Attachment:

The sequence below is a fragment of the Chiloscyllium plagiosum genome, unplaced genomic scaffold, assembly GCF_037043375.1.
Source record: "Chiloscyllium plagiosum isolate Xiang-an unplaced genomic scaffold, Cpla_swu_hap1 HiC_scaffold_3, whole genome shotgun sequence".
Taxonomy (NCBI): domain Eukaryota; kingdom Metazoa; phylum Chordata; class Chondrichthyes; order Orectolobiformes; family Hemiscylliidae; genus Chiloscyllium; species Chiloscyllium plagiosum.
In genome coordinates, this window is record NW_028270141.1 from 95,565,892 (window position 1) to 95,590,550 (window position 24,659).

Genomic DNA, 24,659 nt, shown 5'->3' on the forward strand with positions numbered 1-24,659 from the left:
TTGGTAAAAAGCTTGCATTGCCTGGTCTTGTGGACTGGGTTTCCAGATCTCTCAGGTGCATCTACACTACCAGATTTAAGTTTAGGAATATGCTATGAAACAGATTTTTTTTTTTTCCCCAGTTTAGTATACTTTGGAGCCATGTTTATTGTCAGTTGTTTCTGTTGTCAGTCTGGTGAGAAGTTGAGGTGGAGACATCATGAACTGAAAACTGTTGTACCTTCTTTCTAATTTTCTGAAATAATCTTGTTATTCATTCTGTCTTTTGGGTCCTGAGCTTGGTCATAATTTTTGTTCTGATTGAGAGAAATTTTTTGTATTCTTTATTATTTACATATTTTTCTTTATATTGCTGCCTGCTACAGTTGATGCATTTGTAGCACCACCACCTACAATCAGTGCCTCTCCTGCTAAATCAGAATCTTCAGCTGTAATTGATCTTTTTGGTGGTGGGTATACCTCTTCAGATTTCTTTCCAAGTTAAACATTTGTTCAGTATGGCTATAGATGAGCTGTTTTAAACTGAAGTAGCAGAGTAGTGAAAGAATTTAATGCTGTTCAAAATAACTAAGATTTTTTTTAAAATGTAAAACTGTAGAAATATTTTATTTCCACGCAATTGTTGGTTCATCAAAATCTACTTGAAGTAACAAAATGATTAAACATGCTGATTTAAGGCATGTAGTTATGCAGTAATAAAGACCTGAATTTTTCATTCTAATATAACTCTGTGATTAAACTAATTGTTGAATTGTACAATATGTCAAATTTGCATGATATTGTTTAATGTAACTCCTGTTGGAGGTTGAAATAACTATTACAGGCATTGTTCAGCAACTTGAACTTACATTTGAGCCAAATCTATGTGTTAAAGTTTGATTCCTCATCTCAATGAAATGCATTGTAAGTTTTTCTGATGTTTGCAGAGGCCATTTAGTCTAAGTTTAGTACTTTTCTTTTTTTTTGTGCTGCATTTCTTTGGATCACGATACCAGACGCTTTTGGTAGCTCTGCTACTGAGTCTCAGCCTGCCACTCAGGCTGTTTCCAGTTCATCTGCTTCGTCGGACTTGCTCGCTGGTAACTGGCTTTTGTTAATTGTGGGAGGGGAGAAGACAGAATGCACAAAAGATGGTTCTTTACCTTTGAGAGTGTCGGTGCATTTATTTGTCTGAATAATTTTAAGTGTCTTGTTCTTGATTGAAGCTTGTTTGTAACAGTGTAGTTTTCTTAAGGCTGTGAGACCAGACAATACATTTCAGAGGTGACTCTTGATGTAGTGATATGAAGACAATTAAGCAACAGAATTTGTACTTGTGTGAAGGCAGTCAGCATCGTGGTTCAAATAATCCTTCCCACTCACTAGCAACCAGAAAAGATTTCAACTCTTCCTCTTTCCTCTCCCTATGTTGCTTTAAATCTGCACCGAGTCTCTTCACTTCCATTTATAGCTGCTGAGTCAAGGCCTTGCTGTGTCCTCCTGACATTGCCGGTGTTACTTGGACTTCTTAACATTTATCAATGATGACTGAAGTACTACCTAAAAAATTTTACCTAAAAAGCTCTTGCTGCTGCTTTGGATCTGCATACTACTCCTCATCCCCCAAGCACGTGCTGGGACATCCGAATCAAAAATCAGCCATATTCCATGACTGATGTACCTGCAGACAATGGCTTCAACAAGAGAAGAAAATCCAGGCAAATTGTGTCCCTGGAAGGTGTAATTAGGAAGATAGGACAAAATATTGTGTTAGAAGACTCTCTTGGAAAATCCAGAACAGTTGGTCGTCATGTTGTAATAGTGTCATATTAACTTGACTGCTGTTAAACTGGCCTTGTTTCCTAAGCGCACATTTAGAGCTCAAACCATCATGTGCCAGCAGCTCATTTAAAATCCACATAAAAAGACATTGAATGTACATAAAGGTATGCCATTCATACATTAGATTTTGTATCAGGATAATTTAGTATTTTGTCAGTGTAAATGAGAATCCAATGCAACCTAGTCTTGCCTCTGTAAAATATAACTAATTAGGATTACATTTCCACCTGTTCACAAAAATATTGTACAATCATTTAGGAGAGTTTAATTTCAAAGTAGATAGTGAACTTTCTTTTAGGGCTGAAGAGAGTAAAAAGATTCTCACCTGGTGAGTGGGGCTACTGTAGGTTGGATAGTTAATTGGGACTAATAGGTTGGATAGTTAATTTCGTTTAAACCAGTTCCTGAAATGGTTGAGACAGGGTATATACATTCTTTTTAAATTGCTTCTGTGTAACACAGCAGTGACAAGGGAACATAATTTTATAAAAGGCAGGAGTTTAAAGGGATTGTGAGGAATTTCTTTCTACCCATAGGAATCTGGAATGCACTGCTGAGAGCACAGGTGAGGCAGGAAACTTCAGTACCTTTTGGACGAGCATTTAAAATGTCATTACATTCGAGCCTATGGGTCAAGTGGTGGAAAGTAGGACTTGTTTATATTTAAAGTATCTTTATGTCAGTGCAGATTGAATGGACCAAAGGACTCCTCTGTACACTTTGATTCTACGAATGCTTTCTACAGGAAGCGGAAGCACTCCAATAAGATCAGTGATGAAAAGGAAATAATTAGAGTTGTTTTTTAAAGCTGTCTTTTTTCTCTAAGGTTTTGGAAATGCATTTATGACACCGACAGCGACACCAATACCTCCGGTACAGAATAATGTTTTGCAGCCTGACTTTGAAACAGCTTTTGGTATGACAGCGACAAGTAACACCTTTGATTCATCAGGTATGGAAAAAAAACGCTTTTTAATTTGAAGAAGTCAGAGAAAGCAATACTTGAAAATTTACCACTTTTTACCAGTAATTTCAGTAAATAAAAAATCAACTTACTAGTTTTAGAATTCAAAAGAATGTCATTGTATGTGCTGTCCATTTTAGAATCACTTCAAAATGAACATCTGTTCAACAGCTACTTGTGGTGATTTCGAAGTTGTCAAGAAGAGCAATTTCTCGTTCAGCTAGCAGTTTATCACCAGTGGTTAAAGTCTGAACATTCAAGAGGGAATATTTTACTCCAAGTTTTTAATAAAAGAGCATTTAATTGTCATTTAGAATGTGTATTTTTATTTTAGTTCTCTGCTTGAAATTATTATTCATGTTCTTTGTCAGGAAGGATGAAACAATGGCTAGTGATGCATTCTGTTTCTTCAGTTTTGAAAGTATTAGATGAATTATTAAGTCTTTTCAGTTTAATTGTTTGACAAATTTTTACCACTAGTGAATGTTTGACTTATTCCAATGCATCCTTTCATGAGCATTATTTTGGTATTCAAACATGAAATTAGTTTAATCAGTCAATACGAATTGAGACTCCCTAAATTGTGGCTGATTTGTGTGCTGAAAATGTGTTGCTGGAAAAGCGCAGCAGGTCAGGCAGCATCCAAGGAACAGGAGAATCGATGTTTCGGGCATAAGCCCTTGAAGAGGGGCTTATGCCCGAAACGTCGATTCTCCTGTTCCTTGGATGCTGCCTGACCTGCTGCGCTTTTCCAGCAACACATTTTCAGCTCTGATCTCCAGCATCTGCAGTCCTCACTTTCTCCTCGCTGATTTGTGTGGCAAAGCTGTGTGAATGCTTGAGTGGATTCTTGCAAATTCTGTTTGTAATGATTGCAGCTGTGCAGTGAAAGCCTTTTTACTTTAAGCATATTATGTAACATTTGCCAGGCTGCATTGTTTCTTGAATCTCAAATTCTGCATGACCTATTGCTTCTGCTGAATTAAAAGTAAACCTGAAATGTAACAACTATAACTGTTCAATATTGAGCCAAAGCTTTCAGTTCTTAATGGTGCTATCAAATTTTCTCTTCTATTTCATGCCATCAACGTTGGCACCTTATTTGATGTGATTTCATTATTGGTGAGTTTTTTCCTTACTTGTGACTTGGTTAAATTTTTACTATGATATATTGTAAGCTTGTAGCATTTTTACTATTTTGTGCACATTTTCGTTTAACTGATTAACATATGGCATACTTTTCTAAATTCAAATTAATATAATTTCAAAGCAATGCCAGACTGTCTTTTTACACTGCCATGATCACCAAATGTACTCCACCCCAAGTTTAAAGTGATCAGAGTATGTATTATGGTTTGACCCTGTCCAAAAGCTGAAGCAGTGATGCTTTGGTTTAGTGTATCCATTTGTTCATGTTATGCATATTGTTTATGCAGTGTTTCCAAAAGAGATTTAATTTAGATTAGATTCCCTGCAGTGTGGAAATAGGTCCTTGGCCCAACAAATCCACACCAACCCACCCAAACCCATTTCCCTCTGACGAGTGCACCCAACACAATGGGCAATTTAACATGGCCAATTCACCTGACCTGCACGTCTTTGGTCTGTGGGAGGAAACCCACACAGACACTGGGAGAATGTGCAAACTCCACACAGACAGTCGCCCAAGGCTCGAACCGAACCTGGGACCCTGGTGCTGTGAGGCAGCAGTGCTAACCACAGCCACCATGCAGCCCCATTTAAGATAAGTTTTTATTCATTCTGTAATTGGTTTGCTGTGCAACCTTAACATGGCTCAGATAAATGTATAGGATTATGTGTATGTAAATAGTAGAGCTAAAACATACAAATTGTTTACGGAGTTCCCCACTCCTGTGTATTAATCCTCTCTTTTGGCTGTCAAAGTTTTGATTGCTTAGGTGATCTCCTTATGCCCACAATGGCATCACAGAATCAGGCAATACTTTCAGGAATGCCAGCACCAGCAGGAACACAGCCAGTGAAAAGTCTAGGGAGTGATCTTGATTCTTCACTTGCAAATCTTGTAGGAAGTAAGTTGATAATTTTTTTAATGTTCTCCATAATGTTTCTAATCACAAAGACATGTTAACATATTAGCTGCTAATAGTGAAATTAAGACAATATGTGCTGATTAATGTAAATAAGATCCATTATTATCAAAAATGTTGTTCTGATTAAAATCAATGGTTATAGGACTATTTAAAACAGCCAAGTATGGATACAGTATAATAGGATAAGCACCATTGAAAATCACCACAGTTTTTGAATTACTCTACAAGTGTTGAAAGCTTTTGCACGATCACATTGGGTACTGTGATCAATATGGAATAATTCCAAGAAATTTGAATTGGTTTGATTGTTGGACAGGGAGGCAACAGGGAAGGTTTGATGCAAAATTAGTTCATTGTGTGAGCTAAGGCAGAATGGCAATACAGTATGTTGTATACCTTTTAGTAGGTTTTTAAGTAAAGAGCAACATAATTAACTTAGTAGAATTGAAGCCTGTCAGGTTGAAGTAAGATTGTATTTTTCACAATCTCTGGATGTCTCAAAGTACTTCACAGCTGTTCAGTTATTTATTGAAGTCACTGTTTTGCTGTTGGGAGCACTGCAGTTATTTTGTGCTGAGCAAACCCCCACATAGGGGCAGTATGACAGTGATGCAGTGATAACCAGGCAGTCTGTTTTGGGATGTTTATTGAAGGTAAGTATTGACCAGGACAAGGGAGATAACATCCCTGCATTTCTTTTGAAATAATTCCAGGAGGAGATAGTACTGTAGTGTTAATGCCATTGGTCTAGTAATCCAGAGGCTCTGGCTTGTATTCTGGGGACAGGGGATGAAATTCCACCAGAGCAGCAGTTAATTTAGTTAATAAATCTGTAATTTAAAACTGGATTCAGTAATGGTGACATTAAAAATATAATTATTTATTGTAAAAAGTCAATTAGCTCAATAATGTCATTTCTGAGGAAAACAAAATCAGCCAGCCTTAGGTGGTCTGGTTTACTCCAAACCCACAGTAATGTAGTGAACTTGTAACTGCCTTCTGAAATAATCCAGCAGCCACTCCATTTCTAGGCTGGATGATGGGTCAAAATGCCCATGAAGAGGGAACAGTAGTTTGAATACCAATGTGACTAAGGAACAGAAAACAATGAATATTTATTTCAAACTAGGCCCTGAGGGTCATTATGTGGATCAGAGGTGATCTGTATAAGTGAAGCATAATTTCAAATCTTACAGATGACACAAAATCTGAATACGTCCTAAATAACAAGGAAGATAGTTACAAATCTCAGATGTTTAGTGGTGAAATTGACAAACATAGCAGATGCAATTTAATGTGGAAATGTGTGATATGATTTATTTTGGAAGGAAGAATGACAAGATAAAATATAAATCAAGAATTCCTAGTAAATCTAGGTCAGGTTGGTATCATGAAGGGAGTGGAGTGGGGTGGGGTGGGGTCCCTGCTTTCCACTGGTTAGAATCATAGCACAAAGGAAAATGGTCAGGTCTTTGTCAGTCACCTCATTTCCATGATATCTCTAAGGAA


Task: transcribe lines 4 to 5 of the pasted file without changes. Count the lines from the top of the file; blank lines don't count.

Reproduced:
In genome coordinates, this window is record NW_028270141.1 from 95,565,892 (window position 1) to 95,590,550 (window position 24,659).

Genomic DNA, 24,659 nt, shown 5'->3' on the forward strand with positions numbered 1-24,659 from the left: